Neal Math and Science Academy eighth-grader Melissa Estrada thinks she’ll be a little sad to see her middle school go.

North Chicago-based biopharmaceutical company AbbVie officially announced Thursday — in an event attended by elected officials, school staff, students and community members — its $40 million commitment to build a new middle school for the 3,560-student district.

The existing building has problems with water leaks, uneven heating and cooling, ongoing electrical issues and water-main breaks that have forced the school to close for repairs, North Chicago School District 187 Superintendent John Price said.

These conditions can end up being obstacles or distractions for students, forcing them to run to their lockers to get coats if they’re cold, or making it harder for them to concentrate, Principal Wayne Williams said.

“When it’s really hot, we can’t focus on our work,” Estrada said. “We’re really frustrated with how hot it is inside the classroom. We just get agitated and start moving around a lot.”

Some of classrooms can’t be used because they sit above the boilers, and so the temperatures in the rooms cannot be regulated, AbbVie spokeswoman MK Steel said on a tour of the building Thursday afternoon.

Despite temperatures in the 30s Thursday, some classrooms still had their window air conditioning units and fans running.

Wood was installed over one section of hallway where a pipe causes the wall to become hot and emit steam, she said. The school used to post a staff member there to prevent students from accidentally touching it.

Despite the troubles, Estrada said she’s had “a lot of experiences, good experiences and bad experiences” at Neal, and “at the end, you always have the teachers and friends and your family to be there to support you.”

She has so many memories within the building that the moment the new school is complete and the existing structure is demolished will be a bittersweet one, she said.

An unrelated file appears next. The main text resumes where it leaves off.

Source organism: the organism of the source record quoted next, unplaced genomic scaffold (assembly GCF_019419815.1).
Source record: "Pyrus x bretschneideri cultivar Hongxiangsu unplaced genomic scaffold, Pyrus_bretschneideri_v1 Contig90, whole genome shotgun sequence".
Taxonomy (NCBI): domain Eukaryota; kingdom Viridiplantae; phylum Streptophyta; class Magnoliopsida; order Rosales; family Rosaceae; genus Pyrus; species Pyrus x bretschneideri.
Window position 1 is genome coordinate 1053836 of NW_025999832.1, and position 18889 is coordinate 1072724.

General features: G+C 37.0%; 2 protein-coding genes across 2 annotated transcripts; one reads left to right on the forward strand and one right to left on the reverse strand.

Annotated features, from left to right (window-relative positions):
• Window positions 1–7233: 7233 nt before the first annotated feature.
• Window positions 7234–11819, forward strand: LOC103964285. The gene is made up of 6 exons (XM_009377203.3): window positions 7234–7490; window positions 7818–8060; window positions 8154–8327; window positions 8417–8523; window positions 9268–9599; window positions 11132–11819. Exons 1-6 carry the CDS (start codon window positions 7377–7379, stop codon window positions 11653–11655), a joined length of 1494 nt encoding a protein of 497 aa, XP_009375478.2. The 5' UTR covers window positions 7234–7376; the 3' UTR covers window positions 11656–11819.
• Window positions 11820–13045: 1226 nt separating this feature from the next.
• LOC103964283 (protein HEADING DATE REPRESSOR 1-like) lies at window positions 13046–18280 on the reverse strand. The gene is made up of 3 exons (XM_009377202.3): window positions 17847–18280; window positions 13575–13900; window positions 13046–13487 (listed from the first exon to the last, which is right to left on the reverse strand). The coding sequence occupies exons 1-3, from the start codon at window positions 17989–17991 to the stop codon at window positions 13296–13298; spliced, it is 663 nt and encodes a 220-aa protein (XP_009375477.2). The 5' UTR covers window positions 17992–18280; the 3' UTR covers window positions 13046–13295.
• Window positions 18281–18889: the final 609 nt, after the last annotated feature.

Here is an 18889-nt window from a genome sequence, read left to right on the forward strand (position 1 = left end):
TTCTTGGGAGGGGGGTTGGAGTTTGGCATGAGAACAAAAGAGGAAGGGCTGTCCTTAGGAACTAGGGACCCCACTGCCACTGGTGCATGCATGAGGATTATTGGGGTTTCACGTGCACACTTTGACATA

The new building will be built east of Neal Math and Science Academy’s existing gym, which will be preserved and rehabbed internally, Price said. Once construction is complete, the rest of the 66-year-old existing structure will be demolished.

The district’s governing bodies already signed off on the parameters of how the donation would work at its meeting last month.

The plan is for the district and a foundation newly created by AbbVie to partner with IFF, a nonprofit financial institution that can guide the project and oversee the finances, according to district records. IFF will work with the district and its facilities advisory committee to design the new building.

The next step following Thursday’s announcement will be forming committees made up of staff and community members who will help design what the new building will look like, said Laura Schumacher, AbbVie’s vice chairwoman of external affairs and chief legal officer.

“Our goal with this new school is to provide students with a 21st century learning space, but we know a space isn’t just a floor, walls and a ceiling,” she said. “It’s where students will learn to collaborate and move forward on a path to success.”

The new building will be about 4,000 square feet larger than the existing structure, she said.

Public forums are planned for late April with pre-development work to follow, including environmental surveys, assessments and the selection of architects and contractors, according to a timeline provided by Steel.

The engagement of the community “has been crucial” to the process so far and will continue to be so, said Dora King, the chairwoman of the Independent Authority, one of the district’s state-appointed governing boards.

The schools are “the heart of our community,” especially Neal, since it is the district’s only middle school, King said, noting that she attended the school along with her husband, three of her children and now one of her grandchildren.

The final design will be shared with the community in spring 2020 with a groundbreaking in early summer 2020, according to the timeline. Construction would be completed ahead of school opening in September 2021.

The first students to graduate from the renovated Neal Academy — North Chicago’s only middle school — are currently third-graders, Schumacher said.

An AbbVie official had originally mistakenly said the new school would open ahead of the 2022-23 school year, Steel said.

emcoleman@tribpub.com

Twitter @mekcoleman

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